Members of Congress would continue to receive paychecks during a shutdown. (Andrew Harrer/BLOOMBERG)

But the members of that fine body? Their paychecks will keep flowing as usual, even though they’re the ones who can’t seem to muster up the leadership to find a resolution to the budget impasse.

A few members, however, are suggesting lawmakers should not be paid in the event of a shutdown. Sen. Barbara Boxer (D-Calif.) proposed a bill, approved unanimously, that said salary payments would be prohibited to Congress and the president if a shutdown occurred. It went nowhere in the House. Republican Speaker of the House John Boehner (Ohio) said on ABC News that members of Congress should not be paid during a shutdown, “just as federal workers should not be paid.” And now, Sen. Joe Manchin (D-W. Va.) is pledging, and calling upon his colleagues, to give up salary until the shutdown is over. He intends to either give his away to charity or return it to the Treasury.

The decision for leaders to pass up pay when they ask those who work for them to do the same is such a basic management idea that even CEOs for corporations follow it. During the depths of the recession, when companies had to enact pay cuts on employees or trim benefits or bonuses, many CEOs declined their bonuses or even reduced their salaries. In 2008, FedEx CEO Fred Smith took a 20 percent salary cut, while employees were asked to give up between 5 and 10 percent. The same year, JetBlue CEO David Barger cut his base salary in half, from $500,000 to $250,000, as the airline struggled through a tough economy. When Japan Airlines hit hard times in 2009, the CEO started paying himself less than his pilots earned and cut all his corporate perks.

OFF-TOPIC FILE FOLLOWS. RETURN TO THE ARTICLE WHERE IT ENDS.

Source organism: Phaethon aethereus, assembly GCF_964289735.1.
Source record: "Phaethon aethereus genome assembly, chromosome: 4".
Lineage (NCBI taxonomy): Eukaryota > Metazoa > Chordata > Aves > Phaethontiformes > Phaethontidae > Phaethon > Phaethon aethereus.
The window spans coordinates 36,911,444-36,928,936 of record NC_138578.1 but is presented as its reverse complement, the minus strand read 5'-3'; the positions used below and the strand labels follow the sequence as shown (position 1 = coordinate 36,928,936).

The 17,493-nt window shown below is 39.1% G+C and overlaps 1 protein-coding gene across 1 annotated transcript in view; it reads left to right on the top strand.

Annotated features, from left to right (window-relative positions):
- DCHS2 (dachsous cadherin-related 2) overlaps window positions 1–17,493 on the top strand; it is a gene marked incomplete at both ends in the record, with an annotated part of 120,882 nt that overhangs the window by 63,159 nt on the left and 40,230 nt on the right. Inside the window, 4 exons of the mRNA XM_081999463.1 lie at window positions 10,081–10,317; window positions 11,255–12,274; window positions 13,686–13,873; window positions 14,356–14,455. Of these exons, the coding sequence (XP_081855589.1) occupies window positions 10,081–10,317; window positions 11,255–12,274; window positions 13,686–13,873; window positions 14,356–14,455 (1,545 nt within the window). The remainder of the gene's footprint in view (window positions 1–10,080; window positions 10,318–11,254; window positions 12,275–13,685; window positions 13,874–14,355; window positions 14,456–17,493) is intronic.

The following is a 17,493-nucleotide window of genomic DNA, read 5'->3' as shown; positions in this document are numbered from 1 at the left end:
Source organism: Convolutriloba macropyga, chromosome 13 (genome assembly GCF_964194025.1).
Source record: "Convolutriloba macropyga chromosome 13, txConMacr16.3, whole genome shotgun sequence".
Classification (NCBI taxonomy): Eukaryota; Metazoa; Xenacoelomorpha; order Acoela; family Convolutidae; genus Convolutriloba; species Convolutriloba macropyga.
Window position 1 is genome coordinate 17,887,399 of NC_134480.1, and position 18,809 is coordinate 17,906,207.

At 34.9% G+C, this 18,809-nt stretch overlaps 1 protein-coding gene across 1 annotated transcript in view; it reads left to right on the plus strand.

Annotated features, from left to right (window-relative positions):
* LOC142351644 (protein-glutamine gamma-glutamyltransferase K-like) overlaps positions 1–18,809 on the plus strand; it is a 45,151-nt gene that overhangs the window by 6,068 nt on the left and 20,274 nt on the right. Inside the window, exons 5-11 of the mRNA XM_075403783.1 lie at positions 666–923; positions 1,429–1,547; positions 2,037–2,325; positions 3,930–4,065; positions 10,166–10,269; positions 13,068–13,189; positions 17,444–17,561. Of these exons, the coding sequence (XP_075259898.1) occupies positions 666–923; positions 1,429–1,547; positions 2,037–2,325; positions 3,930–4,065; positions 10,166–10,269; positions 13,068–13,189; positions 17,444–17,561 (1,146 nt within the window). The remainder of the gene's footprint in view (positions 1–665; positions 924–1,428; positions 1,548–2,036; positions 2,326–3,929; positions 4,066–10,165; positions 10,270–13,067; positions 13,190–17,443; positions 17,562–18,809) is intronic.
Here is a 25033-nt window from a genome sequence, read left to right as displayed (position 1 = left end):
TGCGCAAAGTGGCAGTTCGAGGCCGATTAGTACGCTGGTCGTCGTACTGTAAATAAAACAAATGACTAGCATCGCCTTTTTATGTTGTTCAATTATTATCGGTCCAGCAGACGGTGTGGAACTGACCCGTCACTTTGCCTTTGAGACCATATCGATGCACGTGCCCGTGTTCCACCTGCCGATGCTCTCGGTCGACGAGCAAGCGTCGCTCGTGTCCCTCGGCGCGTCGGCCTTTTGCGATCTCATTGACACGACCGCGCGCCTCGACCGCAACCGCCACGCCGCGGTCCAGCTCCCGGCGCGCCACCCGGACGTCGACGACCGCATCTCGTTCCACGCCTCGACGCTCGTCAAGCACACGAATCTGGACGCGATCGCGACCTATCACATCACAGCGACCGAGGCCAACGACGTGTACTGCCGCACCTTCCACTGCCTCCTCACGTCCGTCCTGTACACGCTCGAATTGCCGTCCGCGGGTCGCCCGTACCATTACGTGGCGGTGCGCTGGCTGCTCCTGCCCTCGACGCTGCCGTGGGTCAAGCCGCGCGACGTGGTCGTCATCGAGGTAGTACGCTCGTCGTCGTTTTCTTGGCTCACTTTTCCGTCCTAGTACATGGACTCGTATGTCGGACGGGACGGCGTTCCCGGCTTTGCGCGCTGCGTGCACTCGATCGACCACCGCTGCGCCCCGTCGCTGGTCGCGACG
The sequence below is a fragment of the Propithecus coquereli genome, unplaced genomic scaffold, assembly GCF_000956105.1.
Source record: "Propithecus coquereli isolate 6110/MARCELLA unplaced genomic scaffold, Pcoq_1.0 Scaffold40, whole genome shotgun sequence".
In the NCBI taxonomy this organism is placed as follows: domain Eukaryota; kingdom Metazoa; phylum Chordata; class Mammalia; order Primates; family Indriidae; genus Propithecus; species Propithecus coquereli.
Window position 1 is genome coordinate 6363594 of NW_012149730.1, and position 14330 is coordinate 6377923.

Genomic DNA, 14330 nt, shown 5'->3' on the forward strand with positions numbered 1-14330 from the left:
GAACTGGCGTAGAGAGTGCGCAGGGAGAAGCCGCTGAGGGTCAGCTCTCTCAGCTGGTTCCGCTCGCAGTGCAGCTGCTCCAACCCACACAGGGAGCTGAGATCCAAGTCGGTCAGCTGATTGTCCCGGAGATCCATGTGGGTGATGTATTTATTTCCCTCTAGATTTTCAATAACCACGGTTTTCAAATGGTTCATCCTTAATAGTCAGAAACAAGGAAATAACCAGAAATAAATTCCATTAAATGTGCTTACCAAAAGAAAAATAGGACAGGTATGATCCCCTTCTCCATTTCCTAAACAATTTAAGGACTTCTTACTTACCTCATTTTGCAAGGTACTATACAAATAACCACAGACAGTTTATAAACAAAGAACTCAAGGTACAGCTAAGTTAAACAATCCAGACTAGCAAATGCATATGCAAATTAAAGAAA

Of course, everything’s relative, and a 20 percent cut in salary for a CEO who’s still making a fat multi-million dollar bonus is hardly going to cause a lot of pain. Still, it’s a symbolic gesture that counts, and goes a long way toward instilling a sense that everyone’s suffering some together. Passing up a couple weeks of pay would surely hit Congress harder than your average CEO, but it’s not likely to hurt them as bad as the federal contractor suddenly out of income.

Giving up their salaries is essential, in my mind, for Congress to retain even a modicum of respect through this process. It is one of the most basic tenets of leadership: In a crisis, those at the top should sacrifice at least as much, if not more so, than those who work for them. That said, legislation shouldn’t be needed. A decent internal moral compass should be all any elected official needs to know they should be sharing in the sacrifice too.

More from On Leadership:

Complete leadership coverage of the shutdown

Fed employees: Working through uncertainty

John Boehner: A man in the middle

The true cost of a government shutdown

Discussion: Is a shutdown the image of inefficacy?